click to enlarge “We want to be a first stop for educators, artists, makers, anyone looking for craft supplies,” says Molly Todd, director of Scrap RVA. “We’re gritty. People can sit on the floor and sort through bins of 50 year-old buttons.”

Paul Spencer

“We want to be a first stop for educators, artists, makers, anyone looking for craft supplies,” says Molly Todd, director of Scrap RVA. “We’re gritty. People can sit on the floor and sort through bins of 50 year-old buttons.”

Wednesday, January 24, 2018

Preview: Rebel Craft Rumble at Hardywood, Jan. 27

Posted By on Wed, Jan 24, 2018 at 12:05 AM

OK, so you may never be invited to battle it out on “Family Feud.” But now’s your chance to take on other teams in an all-out craft-fueled melee. Here comes the first annual Rebel Craft Rumble, sponsored by Scrap RVA, a nonprofit that rescues and resells art supplies headed for landfills. It’s time to flex your hot glue gun skills.

“We wanted to put on an arts event that didn’t require dressing up,” says Scrap RVA director Molly Todd. “Here you can pop in, have a beer and get messy.”

Interested participants are encouraged to register with their teams at scraprva.org/programs/rcr/. Each team can have up to six members, and is allowed to bring one “secret weapon” (go on, polish that Swingline stapler). On Jan. 27, teams will contend for a cash prize, to be disbursed by a panel of judges. Bonus flair: if you register with co-workers as a business team, you’ll be assigned a local celebrity artist, too.

“We’re excited about the theme,” says Sara Wilson McKay, an advisory board member and chair of the art education department at Virginia Commonwealth University. “It’s going to be ‘extreme,’ like extreme sports.”

At the end of the event, which is billed as “the rowdiest smack-talking craft competition RVA has ever seen,” audience members can bid on completed artwork. The event intends to give Richmonders a hands-on feel for the eco-philosophy of Scrap RVA, which will benefit from proceeds. The nonprofit began in 2008 as Stuff, based on the idea that environmental sustainability can be creative, educational and community-focused. It has provided supplies and installations to local schools, festivals and the Virginia Museum of Fine Arts. To its honor, the group recently became part of the SCRAP USA network, which features reuse centers in cultural hotspots like Portland, Oregon and Baltimore, Maryland. Scrap RVA had been operating out of Plant Zero in Manchester, but in December it moved into new digs at 120 West Brookland Park Boulevard.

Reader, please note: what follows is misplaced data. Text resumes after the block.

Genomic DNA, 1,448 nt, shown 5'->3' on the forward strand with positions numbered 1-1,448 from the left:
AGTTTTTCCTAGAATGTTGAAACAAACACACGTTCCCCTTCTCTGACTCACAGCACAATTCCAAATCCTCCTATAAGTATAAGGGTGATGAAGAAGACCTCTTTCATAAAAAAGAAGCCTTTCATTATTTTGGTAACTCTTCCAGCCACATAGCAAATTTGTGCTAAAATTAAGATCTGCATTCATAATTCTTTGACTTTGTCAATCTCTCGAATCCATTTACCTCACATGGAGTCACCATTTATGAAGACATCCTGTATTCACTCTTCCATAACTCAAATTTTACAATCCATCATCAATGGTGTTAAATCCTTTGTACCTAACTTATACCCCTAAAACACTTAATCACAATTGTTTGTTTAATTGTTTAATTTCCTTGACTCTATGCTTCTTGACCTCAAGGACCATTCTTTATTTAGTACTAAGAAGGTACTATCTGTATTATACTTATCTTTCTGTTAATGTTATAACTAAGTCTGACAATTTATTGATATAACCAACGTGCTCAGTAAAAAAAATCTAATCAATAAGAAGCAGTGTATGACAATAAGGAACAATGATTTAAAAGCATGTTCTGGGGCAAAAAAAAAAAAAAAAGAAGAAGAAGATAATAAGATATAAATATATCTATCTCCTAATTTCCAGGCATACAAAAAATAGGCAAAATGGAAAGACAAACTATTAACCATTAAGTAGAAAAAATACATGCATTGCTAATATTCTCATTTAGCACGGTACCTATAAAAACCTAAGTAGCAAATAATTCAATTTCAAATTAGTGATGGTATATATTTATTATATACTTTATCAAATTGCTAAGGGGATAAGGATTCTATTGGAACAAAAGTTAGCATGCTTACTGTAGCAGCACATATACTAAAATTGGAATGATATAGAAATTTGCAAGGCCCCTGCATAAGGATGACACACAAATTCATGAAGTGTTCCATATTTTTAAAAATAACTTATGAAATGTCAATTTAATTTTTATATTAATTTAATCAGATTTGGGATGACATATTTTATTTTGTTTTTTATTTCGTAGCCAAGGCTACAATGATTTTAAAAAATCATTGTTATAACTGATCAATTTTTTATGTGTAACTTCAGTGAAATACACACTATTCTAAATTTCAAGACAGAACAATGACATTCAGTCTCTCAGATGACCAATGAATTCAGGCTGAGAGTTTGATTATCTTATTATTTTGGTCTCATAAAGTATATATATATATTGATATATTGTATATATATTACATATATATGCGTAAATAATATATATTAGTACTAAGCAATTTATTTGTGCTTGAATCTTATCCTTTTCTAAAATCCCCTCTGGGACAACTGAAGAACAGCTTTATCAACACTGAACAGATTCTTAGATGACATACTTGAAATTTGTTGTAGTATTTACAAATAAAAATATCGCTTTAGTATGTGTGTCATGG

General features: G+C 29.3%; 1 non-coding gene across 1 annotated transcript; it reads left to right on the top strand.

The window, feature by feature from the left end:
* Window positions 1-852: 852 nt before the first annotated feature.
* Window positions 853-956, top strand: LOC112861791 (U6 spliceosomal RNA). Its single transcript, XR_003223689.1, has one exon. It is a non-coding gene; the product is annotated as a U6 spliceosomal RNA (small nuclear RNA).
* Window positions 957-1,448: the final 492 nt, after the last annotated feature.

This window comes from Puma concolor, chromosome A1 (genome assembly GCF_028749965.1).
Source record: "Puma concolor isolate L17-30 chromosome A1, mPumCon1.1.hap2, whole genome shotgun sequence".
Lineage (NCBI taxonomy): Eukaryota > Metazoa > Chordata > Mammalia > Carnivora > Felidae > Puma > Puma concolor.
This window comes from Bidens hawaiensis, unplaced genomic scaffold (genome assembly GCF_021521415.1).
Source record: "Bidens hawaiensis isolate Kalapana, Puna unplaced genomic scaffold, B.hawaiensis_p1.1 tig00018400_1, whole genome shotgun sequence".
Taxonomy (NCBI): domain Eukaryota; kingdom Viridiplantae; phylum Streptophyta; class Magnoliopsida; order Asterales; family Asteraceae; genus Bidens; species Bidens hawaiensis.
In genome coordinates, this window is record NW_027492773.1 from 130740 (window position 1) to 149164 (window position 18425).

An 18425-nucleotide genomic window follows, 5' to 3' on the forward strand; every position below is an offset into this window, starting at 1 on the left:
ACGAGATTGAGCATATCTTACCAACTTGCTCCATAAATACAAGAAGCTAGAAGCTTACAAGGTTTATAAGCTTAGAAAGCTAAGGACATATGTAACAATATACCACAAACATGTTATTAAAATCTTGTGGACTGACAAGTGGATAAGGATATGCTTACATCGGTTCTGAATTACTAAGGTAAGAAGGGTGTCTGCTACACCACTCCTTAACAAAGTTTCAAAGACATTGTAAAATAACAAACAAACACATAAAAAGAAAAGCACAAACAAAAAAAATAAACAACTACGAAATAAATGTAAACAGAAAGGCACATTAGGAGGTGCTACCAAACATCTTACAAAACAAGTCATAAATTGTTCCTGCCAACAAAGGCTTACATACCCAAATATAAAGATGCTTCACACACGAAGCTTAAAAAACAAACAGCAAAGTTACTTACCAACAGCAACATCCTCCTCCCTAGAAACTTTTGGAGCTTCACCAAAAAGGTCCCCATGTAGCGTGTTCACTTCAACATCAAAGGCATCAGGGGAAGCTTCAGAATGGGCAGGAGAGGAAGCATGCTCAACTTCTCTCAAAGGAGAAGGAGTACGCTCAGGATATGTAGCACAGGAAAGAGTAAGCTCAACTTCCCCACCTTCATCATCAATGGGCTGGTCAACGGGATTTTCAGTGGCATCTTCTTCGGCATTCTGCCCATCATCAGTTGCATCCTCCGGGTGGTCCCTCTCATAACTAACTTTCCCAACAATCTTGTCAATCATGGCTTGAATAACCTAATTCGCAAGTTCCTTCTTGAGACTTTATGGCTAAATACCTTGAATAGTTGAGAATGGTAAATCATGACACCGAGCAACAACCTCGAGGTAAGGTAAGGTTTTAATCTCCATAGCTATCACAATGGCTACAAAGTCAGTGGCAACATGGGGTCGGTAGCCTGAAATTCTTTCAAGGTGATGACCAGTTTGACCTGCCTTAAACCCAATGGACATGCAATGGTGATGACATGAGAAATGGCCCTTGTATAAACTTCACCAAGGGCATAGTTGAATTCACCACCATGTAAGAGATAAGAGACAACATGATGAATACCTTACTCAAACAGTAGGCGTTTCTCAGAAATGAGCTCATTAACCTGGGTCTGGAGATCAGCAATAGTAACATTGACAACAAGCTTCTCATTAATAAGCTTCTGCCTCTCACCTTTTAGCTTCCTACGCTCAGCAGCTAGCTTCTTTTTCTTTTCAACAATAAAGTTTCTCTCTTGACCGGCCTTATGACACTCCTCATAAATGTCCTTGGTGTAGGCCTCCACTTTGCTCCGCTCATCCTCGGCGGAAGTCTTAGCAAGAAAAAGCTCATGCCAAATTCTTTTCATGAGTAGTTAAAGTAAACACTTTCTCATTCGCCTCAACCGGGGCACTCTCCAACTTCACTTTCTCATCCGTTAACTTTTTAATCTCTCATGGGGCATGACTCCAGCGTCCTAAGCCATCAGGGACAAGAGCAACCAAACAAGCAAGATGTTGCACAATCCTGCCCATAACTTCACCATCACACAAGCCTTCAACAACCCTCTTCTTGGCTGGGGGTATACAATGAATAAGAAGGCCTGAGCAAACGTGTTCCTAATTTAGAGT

“We want to be a first stop for educators, artists, makers, anyone looking for craft supplies,” says Todd. “We’re gritty. People can sit on the floor and sort through bins of 50 year-old buttons.”

The store’s inventory comes in the form of donations from individuals, or from local companies like World Art Group. In situations like this, a little donation goes a long way to solving sustainability problems. Discarded crayons alone account for 45,000 to 75,000 pounds of annual landfill waste, according to the Crayon Initiative. Donations are a good way to get to know your neighbors, too. Intimate moments get shared through passing on a well-loved craft collection.

“Sometimes someone’s relative is moving out, and maybe they had a really active crafts room,” says Wilson McKay. “The family is so relieved someone will use these items for their intended purpose. The material can go somewhere and be valued.”

Still, Scrap RVA wants to shake up tradition. Their first annual craft battle will challenge the stereotype of the knitting circle, says Todd.

“We love a ‘stitch and bitch,’ but this is a rowdy, kinetic challenge involving all kinds of crafting,” she says with a laugh.

Rebel Craft Rumble happens from 1-4 p.m. on Jan. 27 at Hardywood, 2408 Ownby Lane. Group tickets start at $45, all proceeds go to SCRAP RVA, a nonprofit devoted to creative reuse and environmental sustainability. Register at: scraprva.org/programs/rcr/.

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